When I was in fourth grade, a teacher died at my school. That was more than 30 years ago, and I still remember.
He wasn’t even my teacher.
So I can’t imagine the heartache going on at Chandler’s Ken “Chief” Hill Academy, where students learned Monday that the school’s leader, Saunders Montague, died over the weekend from a heart attack. He was just 54 years old.
And while I’d only met Saunders in person a handful of times, he was a figure that just made a lasting impression on me: committed to his students, leading with a tender, but firm hand to guide them back on track, and open arms should they stumble.
Hill Academy is Chandler Unified School District’s campus for students who struggle at their home junior high and high schools, some due to behavioral issues.
When those struggles got severe enough – and perhaps a dropout was in the making - administrators referred the sometimes broken kids to Saunders.
Saunders, the school’s namesake said, was often the student’s last – and best – hope.
Ken “Chief” Hill, a longtime Chandler educator and military veteran, spent the last three years volunteering at the school with his name.
It opened in 2009 with Saunders in the lead. Saunders took part in every step of the school’s creation, from programming to architectural decisions.
Hill said Saunders began working with at-risk students right out of college. Saunders continued that work with Boys Ranch, and eventually, the Chandler district. His workday wasn’t limited to the typical school hours, Chief Hill said. It wasn’t unusual for Saunders to visit with families in the evening and weekends.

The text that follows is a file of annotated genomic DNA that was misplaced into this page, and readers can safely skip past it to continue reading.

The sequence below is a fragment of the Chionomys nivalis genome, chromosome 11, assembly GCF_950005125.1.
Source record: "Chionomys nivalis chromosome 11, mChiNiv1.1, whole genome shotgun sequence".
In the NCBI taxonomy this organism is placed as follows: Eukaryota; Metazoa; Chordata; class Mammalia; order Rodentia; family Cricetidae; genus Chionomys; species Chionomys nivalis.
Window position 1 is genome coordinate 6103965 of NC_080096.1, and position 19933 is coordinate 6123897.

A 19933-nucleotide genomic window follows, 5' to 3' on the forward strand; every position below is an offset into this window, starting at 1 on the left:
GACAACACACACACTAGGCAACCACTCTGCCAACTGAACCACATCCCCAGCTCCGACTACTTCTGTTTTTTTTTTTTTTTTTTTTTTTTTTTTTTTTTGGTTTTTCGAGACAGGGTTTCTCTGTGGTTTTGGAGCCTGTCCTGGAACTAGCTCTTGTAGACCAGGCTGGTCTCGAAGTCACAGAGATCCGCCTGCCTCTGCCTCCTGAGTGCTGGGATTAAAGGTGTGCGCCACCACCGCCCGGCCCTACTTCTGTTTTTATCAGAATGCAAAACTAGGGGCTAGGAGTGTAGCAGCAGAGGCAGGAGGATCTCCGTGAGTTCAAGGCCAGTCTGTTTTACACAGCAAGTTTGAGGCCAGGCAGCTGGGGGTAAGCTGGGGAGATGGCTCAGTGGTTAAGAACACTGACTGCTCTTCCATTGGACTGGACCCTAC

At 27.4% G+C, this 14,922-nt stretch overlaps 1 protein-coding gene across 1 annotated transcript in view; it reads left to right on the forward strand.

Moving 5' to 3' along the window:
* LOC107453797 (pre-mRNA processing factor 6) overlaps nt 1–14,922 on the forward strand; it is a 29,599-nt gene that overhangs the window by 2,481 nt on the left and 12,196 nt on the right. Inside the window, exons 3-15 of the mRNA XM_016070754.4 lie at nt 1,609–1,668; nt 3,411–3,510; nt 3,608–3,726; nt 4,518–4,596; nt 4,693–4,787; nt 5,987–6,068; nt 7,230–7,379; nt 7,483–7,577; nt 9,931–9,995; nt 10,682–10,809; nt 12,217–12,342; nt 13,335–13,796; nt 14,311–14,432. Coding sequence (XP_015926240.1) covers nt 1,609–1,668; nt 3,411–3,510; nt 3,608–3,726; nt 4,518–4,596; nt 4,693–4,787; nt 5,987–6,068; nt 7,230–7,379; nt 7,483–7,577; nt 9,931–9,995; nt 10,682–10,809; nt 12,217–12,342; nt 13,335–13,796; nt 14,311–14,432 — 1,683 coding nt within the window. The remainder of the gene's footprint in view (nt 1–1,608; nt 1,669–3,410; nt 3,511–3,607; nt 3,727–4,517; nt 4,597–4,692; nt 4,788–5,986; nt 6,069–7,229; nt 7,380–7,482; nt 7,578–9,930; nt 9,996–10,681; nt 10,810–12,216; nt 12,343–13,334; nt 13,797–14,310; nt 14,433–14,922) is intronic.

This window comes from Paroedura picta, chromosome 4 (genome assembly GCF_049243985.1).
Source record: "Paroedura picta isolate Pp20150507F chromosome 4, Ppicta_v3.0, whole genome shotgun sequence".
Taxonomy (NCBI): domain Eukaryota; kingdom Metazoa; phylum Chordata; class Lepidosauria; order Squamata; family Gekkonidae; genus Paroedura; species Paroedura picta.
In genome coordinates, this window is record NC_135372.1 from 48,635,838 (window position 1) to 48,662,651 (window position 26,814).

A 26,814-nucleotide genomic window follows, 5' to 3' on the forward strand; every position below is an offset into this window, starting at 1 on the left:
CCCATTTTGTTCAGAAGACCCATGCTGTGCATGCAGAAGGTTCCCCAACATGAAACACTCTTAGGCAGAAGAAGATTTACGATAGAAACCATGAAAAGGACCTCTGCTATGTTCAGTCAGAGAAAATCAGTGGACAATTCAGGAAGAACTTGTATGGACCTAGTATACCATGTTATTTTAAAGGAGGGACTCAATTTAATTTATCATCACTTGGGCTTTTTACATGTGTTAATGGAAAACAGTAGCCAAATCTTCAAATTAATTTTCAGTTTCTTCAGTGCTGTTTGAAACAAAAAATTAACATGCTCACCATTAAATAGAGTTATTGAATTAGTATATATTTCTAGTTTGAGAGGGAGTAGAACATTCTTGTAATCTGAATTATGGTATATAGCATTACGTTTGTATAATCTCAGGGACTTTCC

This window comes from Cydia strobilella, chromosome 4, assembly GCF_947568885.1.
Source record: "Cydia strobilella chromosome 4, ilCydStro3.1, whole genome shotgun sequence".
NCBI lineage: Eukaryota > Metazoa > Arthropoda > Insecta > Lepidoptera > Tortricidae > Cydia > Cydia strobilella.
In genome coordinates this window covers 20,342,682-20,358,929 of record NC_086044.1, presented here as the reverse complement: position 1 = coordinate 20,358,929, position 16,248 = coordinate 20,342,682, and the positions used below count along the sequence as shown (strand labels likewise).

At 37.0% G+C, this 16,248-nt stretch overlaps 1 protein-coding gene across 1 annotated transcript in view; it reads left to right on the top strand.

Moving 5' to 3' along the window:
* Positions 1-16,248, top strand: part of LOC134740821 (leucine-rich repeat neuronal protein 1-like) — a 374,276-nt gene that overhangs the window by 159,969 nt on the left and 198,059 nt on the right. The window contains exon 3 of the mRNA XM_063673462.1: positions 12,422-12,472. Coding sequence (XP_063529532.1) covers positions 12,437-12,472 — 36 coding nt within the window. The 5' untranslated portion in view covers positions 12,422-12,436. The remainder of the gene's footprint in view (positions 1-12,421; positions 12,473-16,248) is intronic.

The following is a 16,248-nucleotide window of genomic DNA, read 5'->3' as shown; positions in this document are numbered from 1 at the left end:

“He is able to turn most of them around to where they’re successful and go back to their regular schools. He’s very compassionate, very dedicated to these kids,” Chief told the Tribune Monday. “You get kids who have attendance problems. Saunders goes out to their home and talks to the kids and talks to the parents about school and motivates them to go back to school. I look at the Hill Academy as the last defense a kid has to be successful and achieve his high school diploma.”
It not only took time, but respect to help the students, Chief Hill said. And Saunders demanded it. That turned into success story after success story.
“It’s always very gratifying to see a kid come back and know they are now enrolled in community college or they have a good job or they’re in the military. They attribute all that to Saunders. It’s good to be able to be there and see a kid and his mom show their gratitude and appreciation to Saunders because a kid has turned around completely.”
Though Saunders is gone now, his work lives on in those kids who have a chance for a better life because of one man’s care and dedication.
“His shoes are going to be very hard to fill,” Chief Hill said. “They just are.”
• School Notes are compiled by education reporter Michelle Reese. Read more school news at eastvalleytribune.com/local/education/, and follow us on Facebook (www.facebook.com/eastvalleyednews), Twitter (@EVEdnews), and on Pinterest (pinterest.com/evednews). Contact Reese at (480) 898-6549 or firstname.lastname@example.org.
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